It’s founders were the Rodríguez Orejuela brothers, Gilberto and Miguel. They were able to outsmart the government for many years. Their security was named the cali “K.B.J”. They were called this way because the cartel was once renowned and compared to the Soviet KGB by the US Drug Enforcement Administration (DEA), which called it, "One of the most powerful crime syndicates in history", later dubbed "The Cali KGB".. their were always a step ahead of the authorities, most of the time they outsmarted them, the way they would obtain information was they bribed people throughout the city. Police Officers, civilians they bribe them all.
Also, blood, violence and deaths are present in Mexico due to all the drug dealers that fight and kill other people for payments or anything related to this problem. Drug Legalization is something that has been a topic that has been debated in Mexico due to all the drugs that are being produced and selled in Mexico day after day.
Crimes nearly skyrocketed due to the bootleggers organized crime of transportation and sales to sneak alcohol. Bootleggers began their smuggling of liquor into the United States by crossing the Canadian and Mexican borders and ship transportation from the Bahamas and Cuba. The smuggling became even more riskier and more expensive once the Coast Guards started searching the ships from coast to coast but bootleggers had other sources of supply. Gangs began to take control of the bootlegging industry and go from state to state picking up more people. Al Capone was the leader during the Prohibition era of Chicago.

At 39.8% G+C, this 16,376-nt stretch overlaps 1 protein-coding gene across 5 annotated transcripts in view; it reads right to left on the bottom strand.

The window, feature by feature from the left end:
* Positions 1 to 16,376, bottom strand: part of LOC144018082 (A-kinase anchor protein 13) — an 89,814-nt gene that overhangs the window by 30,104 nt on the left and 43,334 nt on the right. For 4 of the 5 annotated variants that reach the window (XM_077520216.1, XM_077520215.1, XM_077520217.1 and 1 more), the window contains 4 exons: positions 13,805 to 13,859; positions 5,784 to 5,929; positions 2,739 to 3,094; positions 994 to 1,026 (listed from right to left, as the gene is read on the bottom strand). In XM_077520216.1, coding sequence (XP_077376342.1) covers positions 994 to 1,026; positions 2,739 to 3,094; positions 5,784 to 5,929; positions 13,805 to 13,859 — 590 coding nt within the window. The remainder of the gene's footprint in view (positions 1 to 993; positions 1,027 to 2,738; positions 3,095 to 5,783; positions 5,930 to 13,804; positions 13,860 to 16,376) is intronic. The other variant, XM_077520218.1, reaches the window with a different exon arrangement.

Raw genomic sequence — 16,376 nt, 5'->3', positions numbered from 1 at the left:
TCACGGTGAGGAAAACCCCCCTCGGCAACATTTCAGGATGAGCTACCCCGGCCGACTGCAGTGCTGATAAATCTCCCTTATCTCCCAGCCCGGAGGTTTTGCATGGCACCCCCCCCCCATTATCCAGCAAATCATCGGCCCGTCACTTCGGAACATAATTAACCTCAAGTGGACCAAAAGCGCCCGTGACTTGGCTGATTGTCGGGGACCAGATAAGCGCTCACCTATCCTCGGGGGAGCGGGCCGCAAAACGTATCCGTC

The Tijuana Cartel, also known as the Arellano Felix Organization(AFO); based in one of the most strategically important Mexico border cities for trafficking drugs into the Unites States. One of Mexico’s most potent and violent criminal groups. It 's responsible for the transportation, importation and distribution of multi-ton quantities of cocaine, marijuana, as well as large quantities of heroin and methamphetamine, into the Unites States from Mexico. They operate mostly in Sinaloa, Jalisco, Michoacán, Chiapas, and Baja California.
Many get killed, a few get what they want. Many disappear, for cartel kidnap family members. Thousand die yearly. The drug industry among them is something already common for them, yet still dangerous.
Guatemalans began fleeing to the United States during the three and one-half-decade long Civil War (1960-1996), and today, child migration fueled by a desire to escape from violence is still very prevalent. Since 2012, child migration has been increasing, including a ninety percent increase between 2013 and 2014. Twenty-four percent of migrants are from Guatemala , a country that has one of the world’s top murder rates. Migration is very dangerous; many are injured, and gang-violence is common along the journey. In areas such as the Tierra Blanca, gangs kidnap people, demand money, and threaten death, and then pose as children’s relatives.